Walk into a class at Shimer with students talking earnestly, sometimes painfully, about the meaning of a classic and you might think you had stumbled into a group therapy session for young literati.
Shimer wears a mask of nodding tranquility but plays devil's advocate to the Big Ten and the Ivy League.
The Shimer College I attended no longer exists and yet is eternally present in this moment (as T.S. Eliot said he, too, I read at Shimer).
At Shimer we paid no attention to disciplinary boundaries; we blithely followed problems wherever they led. For better or for worse, I’ve never been able to shake this approach.
I often tell people that I received my degrees from various universities but that my education is from Shimer.
Probably one of the best things that ever happened to me was finding a little article in the Chicago Tribune that mentioned that you could go to Shimer without finishing high school. This was at a point when I was desperate to get away from home. I discovered that Shimer was a place where people were really into ideas and cared about things, not just the superficial things that people were into in high school.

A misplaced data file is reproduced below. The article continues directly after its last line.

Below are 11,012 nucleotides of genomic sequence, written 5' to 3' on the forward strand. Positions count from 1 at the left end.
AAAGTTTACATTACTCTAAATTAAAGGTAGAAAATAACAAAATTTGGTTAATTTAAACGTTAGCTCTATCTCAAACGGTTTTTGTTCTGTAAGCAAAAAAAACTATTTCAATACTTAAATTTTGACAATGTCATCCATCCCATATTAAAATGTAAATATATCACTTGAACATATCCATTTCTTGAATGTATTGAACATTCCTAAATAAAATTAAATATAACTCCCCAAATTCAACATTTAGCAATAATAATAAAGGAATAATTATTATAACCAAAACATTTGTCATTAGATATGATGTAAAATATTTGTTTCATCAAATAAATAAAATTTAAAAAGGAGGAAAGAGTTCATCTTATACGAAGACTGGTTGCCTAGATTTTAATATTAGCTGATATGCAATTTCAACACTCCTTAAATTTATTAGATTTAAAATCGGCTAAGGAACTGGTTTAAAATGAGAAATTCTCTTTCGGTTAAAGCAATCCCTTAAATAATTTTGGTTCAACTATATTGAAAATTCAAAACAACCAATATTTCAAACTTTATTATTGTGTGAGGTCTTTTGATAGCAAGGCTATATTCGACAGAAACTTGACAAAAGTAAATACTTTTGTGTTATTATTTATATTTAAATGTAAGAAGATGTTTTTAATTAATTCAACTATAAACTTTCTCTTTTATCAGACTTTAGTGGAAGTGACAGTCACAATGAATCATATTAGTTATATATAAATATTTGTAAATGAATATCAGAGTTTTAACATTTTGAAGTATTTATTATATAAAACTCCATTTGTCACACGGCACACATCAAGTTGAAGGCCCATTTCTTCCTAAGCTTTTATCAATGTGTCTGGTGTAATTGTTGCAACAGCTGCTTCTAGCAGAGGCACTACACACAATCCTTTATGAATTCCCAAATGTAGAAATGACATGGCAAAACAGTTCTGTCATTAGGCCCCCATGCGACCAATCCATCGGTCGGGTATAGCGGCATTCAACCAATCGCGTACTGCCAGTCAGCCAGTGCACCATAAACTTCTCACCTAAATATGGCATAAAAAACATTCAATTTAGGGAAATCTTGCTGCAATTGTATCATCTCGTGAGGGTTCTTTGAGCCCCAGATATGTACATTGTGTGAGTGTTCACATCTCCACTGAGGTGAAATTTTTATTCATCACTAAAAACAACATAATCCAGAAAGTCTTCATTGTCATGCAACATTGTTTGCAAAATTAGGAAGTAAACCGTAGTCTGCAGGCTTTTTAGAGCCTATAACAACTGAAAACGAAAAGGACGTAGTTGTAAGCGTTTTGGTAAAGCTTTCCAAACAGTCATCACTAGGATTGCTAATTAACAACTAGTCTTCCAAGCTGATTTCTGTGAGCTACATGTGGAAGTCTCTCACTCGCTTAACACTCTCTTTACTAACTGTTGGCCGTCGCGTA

"To serve rather than be served" is the motto of Shimer College, a fiercely independent liberal-arts institution where professors and their students use dialogical tools to dismantle arguments like kids pulling the innards out of old alarm clocks.
I used to think school was the worst thing on earth. At Shimer, the worst thing about each course was that it didn't last four years.
To me it is inconceivable that they think we'd let Shimer die without a fight.
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